Sheer worry and fright might set in once you realise a trespasser has attempted to access your home. Signs of burglary might be obvious, as you could arrive home to a broken door or a smashed window. However, the signs might be more subtle, such as scuffed windows, repositioned outdoor furniture, or scratches on your front or back door.
Even if an intruder didn’t access your home, the thought of a stranger on your property may fill you with fear. Don’t feel unsafe in your home. Follow these five steps to take after an attempted break-in.
Step 1: Call the Police ASAP
If you arrive home to obvious signs of intrusion, don’t step inside the home. As tempting as it might be to catch a burglar in the act, it is a much safer option to call the police right away to attend the scene. It will prevent an altercation between you and the trespasser while confirming you haven’t touched anything at the scene, improving the police’s likelihood of catching a criminal.
Step 2: Contact a Local Locksmith
New, stronger locks will help you sleep better at night, as you’ll know a trespasser is less likely to gain access to your property. After the police leave the scene, don’t hesitate to find a locksmith in your area to replace or repair your locks. You can trust your home will be more secure once they say goodbye, which will provide confidence that you, your loved ones, and your belongings are safe from intruders.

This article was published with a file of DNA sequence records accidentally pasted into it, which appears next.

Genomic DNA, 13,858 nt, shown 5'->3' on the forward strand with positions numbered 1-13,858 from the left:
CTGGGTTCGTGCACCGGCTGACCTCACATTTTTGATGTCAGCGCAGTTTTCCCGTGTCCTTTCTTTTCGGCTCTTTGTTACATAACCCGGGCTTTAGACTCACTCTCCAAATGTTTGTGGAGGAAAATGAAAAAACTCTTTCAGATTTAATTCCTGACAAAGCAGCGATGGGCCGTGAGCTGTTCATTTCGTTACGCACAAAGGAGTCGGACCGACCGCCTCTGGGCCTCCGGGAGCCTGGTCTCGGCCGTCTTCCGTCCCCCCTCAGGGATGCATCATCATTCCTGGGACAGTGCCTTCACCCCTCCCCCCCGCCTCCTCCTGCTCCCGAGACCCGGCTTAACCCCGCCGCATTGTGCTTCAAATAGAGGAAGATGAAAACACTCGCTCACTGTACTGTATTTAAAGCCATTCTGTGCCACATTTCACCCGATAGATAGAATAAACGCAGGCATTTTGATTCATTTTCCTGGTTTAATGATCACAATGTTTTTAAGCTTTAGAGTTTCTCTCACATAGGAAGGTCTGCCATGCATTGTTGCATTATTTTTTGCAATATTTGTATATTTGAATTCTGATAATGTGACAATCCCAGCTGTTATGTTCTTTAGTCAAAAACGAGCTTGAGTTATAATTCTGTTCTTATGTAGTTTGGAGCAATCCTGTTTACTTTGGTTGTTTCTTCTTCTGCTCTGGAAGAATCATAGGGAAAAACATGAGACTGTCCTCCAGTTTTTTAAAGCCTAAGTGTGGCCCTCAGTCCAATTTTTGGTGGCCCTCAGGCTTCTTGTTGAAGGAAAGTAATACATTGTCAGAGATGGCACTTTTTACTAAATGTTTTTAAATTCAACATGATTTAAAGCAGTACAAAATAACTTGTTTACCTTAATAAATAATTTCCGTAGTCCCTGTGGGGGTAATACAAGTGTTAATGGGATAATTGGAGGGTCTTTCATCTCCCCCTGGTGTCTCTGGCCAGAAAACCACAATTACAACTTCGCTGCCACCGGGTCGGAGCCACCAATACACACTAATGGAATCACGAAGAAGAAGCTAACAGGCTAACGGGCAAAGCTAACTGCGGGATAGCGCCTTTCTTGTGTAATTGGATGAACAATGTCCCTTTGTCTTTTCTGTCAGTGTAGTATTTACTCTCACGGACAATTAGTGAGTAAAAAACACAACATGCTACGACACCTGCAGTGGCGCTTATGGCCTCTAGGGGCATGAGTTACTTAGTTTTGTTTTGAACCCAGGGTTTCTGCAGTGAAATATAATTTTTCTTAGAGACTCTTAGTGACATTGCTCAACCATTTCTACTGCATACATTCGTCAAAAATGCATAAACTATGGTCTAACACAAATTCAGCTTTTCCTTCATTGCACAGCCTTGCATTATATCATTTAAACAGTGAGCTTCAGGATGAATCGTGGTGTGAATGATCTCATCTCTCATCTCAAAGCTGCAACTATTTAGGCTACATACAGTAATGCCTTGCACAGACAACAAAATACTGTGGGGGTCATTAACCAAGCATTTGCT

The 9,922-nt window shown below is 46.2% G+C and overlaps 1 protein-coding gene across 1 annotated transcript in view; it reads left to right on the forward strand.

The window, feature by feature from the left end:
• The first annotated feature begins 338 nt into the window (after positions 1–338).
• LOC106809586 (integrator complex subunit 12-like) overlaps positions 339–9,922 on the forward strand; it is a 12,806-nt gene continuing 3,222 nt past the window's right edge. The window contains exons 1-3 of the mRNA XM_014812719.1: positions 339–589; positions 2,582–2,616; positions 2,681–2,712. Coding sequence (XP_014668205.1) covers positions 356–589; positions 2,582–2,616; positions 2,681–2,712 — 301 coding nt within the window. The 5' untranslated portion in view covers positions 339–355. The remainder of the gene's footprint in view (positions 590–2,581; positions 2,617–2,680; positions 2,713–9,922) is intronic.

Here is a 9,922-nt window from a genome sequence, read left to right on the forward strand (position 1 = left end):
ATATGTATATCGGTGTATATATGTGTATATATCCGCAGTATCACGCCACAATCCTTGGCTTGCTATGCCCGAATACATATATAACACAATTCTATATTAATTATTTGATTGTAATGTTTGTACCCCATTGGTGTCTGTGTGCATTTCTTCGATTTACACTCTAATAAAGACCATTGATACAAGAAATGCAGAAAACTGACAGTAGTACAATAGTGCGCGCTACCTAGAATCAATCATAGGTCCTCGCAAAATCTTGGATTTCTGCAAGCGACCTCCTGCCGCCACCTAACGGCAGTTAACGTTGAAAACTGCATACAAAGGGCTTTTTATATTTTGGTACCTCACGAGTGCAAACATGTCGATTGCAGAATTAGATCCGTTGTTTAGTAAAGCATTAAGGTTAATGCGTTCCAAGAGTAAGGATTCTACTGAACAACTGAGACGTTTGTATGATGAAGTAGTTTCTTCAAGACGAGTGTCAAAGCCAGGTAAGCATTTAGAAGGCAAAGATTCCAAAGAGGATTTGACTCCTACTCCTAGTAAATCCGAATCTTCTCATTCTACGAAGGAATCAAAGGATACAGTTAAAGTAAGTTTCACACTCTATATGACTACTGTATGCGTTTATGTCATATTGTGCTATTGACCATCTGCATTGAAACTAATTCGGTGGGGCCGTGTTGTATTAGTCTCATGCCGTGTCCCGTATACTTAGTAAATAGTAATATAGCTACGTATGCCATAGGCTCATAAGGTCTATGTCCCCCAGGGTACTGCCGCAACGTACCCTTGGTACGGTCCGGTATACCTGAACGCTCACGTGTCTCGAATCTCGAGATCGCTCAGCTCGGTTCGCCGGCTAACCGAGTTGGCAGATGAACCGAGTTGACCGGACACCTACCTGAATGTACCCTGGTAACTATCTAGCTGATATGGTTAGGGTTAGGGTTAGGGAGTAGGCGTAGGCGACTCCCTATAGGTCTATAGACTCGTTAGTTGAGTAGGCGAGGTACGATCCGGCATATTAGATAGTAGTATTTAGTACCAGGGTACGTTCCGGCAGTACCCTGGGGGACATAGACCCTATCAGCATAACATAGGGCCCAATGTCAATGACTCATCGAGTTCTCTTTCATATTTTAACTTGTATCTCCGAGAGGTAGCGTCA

Step 3: Assess the Property Damage
Even though an intruder didn’t gain access to the property, they may have caused significant damage to the exterior. For example, they might have broken a door, one or more windows, or various objects in an attempt to enter your home, such as outdoor furniture. For this reason, you must assess your exterior for signs of damage, as you could claim the money back from your insurance provider. Support your claim and a criminal case by taking photographs of the scene for evidence of an attempted break-in.
Step 4: Identify and Fix Potential Property Vulnerabilities
After taking photographs of the scene, you must explore your property and exterior for any potential vulnerabilities. For example, loose garden tools could help a trespasser access your home, or a cracked windowpane could make your property a target for burglary. Once you have identified one or more vulnerabilities, you must take steps to fix them as soon as possible. For example, remove a spare key hidden underneath an outdoor plant pot.
Step 5: Install a Home Alarm System
If you are worried about a trespasser entering your home when you’re sleeping in your bed, at work, or outside the property, a home alarm system could provide peace of mind. Different options are available to suit varying needs and budgets, as some could sound an alarm to encourage a trespasser to flee the scene, and others could notify you or the police about an intruder.